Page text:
As noted above, measures that are paid for are likelier to secure broader support among House Democrats and to pass on the House floor. They also offer the opportunity to advance important progressive tax, drug pricing, and other reforms. And a House PAYGO rule would deny Republicans and conservative activists the opportunity to take the price tag of Democratic proposals that aren’t paid for, convert it into a “middle-class tax increase” for every family (by dividing a proposal’s cost by the number of taxpayers and presenting the result as a new tax burden on every household), and use the “middle-class tax increase” to attack those who voted for the measure.
Moreover, if, for a particular bill, Democrats couldn’t work out the pay-fors and still wanted to debate the legislation on the House floor, House leaders could always work through the House Rules Committee to waive the PAYGO rule for that measure. The concern that this would handcuff House Democrats thus seems misplaced.
Fifth and finally, from a progressive standpoint, limiting the extent of further deficit and debt increases provides some benefits as well. Economists and budget experts debate the point at which mounting deficits and debt may adversely affect the economy. Truthfully, we don’t know. But whatever the answer, it’s unimaginable that the political system will let debt mount endlessly — to levels beyond those that the nation has ever experienced — without forcing action at some point. And if that action comes when conservatives are in political control, we’ll likely see steep budget cuts that disproportionately hit programs that are vital to people with low or modest incomes, further widening inequality and racial disparities.
In addition, higher debt requires the federal government to allocate more of its resources to interest payments on that debt, which produce no social advances and can squeeze funding for needed investments. Just under current law (i.e., without any new legislation), the Congressional Budget Office projects that federal interest payments will rise to $914 billion in 2028, which is more than what the federal government is projected to devote that year to all domestic discretionary programs (all domestic programs that aren’t entitlements) combined.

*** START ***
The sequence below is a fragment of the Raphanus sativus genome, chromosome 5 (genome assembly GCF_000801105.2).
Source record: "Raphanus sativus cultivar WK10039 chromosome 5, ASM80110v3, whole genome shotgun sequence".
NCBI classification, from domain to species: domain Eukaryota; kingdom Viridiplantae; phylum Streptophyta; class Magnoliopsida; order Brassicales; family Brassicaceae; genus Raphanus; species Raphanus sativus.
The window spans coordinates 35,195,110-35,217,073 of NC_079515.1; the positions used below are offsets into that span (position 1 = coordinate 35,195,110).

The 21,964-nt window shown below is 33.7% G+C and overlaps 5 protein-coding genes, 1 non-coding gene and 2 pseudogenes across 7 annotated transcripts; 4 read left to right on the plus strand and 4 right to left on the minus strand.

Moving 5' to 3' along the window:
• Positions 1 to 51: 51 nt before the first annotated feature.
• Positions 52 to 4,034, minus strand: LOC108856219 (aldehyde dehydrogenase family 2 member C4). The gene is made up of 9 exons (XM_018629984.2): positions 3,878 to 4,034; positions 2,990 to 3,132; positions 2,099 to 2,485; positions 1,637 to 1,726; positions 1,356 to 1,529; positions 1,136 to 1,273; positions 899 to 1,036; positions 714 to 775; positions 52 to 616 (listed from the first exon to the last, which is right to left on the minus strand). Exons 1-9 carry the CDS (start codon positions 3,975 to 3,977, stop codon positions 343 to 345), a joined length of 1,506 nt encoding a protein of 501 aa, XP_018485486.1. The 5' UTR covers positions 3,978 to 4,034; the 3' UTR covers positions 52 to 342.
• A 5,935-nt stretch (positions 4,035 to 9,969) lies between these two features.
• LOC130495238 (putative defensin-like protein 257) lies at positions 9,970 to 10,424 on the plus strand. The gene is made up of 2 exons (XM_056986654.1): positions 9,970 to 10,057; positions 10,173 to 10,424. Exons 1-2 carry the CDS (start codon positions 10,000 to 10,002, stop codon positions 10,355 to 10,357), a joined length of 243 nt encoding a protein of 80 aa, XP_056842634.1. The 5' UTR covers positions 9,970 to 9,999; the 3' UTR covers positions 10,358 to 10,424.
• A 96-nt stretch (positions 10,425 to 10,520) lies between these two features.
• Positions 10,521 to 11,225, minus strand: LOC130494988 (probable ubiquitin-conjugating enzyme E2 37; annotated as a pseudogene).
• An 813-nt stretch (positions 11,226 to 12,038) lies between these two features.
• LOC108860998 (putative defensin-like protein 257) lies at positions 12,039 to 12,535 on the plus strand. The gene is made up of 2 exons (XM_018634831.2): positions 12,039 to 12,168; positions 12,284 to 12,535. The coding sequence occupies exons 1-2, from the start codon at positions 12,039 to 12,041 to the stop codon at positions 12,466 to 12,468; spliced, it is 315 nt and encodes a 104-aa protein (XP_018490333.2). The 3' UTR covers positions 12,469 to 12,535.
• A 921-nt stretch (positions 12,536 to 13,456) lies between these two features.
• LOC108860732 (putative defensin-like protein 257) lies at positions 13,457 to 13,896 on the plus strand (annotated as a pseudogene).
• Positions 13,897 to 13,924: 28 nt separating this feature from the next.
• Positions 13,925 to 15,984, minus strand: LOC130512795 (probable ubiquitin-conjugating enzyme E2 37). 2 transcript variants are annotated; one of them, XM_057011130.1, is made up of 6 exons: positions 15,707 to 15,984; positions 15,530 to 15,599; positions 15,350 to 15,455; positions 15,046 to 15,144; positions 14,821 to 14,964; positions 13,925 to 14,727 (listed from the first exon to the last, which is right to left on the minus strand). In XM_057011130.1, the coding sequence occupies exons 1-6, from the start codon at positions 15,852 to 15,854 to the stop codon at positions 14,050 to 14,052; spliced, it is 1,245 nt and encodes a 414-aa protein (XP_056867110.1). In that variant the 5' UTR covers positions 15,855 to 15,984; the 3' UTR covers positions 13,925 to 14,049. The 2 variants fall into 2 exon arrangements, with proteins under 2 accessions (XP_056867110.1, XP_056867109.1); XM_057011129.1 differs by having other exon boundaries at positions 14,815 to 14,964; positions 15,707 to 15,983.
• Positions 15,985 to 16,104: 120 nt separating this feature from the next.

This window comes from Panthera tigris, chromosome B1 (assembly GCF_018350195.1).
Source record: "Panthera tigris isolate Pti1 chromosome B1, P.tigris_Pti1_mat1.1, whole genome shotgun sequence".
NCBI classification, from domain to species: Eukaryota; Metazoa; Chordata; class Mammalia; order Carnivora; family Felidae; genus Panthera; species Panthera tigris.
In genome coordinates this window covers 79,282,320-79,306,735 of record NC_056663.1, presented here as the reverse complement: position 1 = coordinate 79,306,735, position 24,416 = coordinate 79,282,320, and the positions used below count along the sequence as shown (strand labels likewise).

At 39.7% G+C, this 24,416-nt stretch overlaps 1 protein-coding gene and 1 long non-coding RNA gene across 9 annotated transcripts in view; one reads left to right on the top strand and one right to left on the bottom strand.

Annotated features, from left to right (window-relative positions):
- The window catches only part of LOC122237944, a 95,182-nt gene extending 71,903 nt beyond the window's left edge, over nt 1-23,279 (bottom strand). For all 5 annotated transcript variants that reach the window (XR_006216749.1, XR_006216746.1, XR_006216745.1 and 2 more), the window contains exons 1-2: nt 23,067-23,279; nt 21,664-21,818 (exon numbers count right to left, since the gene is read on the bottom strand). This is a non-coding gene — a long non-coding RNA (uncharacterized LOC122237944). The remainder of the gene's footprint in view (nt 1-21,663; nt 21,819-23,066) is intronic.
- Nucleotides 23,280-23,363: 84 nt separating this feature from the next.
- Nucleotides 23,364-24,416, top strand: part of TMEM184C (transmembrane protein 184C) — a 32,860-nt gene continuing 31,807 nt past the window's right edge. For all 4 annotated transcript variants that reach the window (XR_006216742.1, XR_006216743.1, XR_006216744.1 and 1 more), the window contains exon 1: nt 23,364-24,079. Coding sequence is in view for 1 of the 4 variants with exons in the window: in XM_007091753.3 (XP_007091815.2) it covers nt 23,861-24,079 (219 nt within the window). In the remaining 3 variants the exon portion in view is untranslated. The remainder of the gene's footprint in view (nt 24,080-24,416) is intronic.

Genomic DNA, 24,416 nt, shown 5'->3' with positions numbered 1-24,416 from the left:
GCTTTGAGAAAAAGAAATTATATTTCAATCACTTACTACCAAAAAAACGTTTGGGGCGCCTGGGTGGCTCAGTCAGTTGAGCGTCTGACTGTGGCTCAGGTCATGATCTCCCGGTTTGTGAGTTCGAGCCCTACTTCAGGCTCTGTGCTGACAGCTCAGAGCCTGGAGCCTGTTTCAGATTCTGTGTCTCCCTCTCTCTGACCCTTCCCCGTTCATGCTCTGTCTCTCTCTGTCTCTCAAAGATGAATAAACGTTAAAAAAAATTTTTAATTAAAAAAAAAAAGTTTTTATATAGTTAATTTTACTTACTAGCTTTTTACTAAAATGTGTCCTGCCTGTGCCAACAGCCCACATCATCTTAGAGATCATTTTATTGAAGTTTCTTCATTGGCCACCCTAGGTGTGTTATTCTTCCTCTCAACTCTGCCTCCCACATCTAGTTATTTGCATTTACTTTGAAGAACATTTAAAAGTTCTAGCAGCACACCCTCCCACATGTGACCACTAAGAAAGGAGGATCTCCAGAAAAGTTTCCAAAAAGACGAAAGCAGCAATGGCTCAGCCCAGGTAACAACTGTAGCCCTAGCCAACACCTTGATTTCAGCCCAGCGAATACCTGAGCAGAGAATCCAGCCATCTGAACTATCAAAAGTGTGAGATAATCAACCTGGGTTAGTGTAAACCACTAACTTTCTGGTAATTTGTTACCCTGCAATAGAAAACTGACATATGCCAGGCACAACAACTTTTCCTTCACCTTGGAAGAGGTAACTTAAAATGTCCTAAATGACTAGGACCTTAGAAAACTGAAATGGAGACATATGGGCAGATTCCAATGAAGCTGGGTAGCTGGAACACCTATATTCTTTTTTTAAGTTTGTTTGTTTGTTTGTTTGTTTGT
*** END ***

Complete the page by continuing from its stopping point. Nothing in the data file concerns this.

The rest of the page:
There is also some evidence that higher debt may modestly raise interest rates in the long term, which can affect mortgages and car-loan and credit-card interest payments. In addition, rising deficits in a strong economy may prompt the Federal Reserve to raise interest rates by too much and too rapidly.
But make no mistake — PAYGO is not an austerity measure to shrink deficits and debt. Some critics have attacked it as such, likening it to the recommendations that Erskine Bowles and Alan Simpson, who co-chaired a high-profile fiscal commission, issued in 2010. That is simply incorrect. PAYGO would not reduce current deficits. Nor would it reduce the large projected growth in deficits in the years ahead as the baby-boom generation more fully retires, raising the budgets of health care and retirement programs without a corresponding increase in tax revenues. It aims merely to keep deficits from growing even more than they will under current law. That’s a far cry from the Bowles-Simpson proposal for trillions of dollars in deficit reduction.
In short, a Pay-As-You-Go rule in the House isn’t a misguided mechanism that would handcuff progressives. It’s sound policy that would likely prove important to many of the advances that progressives seek.